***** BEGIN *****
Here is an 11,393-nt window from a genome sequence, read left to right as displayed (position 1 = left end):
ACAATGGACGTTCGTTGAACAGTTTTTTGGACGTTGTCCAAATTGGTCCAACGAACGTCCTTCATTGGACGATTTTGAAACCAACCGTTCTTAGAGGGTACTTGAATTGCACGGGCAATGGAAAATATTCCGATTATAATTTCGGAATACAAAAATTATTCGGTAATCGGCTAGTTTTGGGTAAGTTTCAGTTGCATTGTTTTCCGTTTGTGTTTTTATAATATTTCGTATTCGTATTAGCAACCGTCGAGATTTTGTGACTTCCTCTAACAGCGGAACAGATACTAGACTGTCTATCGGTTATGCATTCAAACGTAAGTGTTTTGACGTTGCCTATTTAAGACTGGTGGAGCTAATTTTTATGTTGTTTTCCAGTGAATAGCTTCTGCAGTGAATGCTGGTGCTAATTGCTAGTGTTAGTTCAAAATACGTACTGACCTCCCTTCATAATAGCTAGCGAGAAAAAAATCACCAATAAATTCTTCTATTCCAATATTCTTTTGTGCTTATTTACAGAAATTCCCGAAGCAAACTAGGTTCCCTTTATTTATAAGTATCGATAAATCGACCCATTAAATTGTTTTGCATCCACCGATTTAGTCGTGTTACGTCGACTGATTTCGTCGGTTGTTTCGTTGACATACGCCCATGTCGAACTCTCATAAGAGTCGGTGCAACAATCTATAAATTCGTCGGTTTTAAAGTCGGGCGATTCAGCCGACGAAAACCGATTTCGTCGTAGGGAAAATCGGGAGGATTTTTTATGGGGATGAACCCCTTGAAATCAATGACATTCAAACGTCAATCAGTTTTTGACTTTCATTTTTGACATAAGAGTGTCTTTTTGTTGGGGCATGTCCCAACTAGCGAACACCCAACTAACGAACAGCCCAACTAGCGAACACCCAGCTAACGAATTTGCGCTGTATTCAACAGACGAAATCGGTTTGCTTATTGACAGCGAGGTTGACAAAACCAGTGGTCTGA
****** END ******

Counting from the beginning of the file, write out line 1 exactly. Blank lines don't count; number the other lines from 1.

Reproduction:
Here is an 11,393-nt window from a genome sequence, read left to right as displayed (position 1 = left end):